miserable looking house, in a narrow lane, at one of the lower windows
of which Chapeau knocked with his knuckles.

'I told M. Plume that I should call again tonight,' said he, "and he'll
know its me."

"And is M. Plume the baker?" asked Henri.

"He was a baker till two months since," answered Chapeau, "but now he's
a soldier and an officer; and I can assure you, M. Henri, he doesn't
think a little of himself. He's fully able to take the command-in-chief
of the Breton army, when any accident of war shall have cut off his
present Captain; at least, so he told me."

"You must have had a deal of conversation with him in a very short time,

"Oh, he talks very quick, M. Henri; but he wouldn't let himself down to
speak a word to me till I told him I was aide-de-camp-in-chief to the
generalissimo of the Vendean army; and then he took off the greasy
little cap he wears, told me that his name was Auguste Emile Septimus
Plume, and said he was most desirous to drink a cup of wine with me in
the next estaminet. Then I ran off to you, telling him I would return
again as soon as I had seen that all was right at the guard-house."

"Knock again, Chapeau," said Henri, "for I think your military friend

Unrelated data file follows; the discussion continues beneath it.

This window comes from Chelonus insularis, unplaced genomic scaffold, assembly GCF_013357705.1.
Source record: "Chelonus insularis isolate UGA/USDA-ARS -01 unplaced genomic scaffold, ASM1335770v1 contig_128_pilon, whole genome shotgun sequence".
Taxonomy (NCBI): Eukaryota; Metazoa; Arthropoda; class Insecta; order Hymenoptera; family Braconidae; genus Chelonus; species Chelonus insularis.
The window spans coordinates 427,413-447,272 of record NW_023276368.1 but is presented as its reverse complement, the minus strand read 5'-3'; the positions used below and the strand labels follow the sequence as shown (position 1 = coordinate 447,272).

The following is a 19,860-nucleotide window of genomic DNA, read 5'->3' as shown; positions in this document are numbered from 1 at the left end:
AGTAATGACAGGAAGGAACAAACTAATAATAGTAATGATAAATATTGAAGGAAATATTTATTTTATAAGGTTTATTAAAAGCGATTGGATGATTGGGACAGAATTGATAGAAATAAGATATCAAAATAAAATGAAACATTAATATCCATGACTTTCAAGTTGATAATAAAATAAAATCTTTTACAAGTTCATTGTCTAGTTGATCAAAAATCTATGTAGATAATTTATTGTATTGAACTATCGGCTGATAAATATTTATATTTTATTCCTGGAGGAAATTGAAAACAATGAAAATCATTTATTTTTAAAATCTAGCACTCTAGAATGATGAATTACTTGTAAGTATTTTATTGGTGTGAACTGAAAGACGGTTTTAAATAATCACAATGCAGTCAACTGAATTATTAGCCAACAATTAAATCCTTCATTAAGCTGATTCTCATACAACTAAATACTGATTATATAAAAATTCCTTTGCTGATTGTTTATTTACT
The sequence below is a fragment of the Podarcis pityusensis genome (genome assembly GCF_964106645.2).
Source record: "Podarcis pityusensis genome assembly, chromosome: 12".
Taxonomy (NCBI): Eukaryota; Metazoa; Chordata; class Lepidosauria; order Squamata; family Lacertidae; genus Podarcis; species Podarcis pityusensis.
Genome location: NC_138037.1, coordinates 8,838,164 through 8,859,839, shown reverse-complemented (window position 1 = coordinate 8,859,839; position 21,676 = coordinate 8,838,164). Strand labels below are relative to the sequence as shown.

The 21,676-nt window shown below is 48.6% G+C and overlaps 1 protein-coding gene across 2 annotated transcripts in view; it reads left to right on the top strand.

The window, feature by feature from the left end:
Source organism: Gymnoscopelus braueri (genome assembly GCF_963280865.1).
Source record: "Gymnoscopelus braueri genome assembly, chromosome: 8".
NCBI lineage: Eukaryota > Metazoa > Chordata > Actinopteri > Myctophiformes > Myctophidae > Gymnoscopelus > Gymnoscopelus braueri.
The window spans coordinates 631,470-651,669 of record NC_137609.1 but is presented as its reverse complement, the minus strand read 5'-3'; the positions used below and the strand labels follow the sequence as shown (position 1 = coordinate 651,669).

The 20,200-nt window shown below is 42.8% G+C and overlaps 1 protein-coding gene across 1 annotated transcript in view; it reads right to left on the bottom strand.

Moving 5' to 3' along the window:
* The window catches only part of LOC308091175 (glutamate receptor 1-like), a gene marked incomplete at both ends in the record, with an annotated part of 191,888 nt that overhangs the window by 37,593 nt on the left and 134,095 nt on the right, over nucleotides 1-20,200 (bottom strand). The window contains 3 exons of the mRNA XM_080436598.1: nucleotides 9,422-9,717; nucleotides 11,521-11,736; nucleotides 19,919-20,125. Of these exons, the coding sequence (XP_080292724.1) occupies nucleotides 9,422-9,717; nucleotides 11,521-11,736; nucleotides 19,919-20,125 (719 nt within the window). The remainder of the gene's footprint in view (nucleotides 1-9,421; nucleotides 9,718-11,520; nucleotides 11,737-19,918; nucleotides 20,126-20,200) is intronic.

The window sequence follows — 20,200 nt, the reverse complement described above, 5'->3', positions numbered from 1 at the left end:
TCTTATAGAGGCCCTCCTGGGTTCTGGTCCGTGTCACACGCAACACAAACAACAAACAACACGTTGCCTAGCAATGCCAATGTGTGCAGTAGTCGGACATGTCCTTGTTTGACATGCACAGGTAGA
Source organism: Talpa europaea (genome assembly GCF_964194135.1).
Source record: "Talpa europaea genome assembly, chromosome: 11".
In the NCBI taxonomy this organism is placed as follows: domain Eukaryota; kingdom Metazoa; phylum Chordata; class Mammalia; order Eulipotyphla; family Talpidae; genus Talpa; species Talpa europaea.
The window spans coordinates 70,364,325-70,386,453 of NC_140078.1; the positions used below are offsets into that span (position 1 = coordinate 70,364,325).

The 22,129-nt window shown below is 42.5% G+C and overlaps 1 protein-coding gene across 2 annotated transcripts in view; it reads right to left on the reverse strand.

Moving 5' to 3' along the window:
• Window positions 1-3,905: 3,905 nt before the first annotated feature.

must have turned in for the night."

Chapeau did knock, and as he did so, he put his mouth close to the door,
and called out "M. Plume--Captain Plume--Captain Auguste Plume, a
message--an important message from the Commander-in-Chief of the Vendean
army. You'll get nothing from him, M. Henri, unless you talk about
Generals, aide-de-camps, and despatches; advanced guards, flank
movements, and light battalions."

M. Plume, or Captain Plume, as he preferred being called, now opened the
door, and poking his head out, welcomed Chapeau, and assured him that
if he would step round to the wine shop he would be with him in a

"But, my dear friend Captain Plume, stop a moment," said Chapeau, fixing
his foot in the open doorway, so as to prevent it being closed, "here
is a gentleman--one of our officers--in fact, my friend," and he
whispered very confidentially as he gave the important information,
"here is the Commander-in-Chief, and he must see your General tonight;
to arrange--to arrange the tactics of the united army for tomorrow."

Auguste Emile Septimus Plume, in spite of his own high standing, in what
he was pleased to call the army of Brittany, felt himself rather
confused at hearing that a General-in-Chief was standing at the door of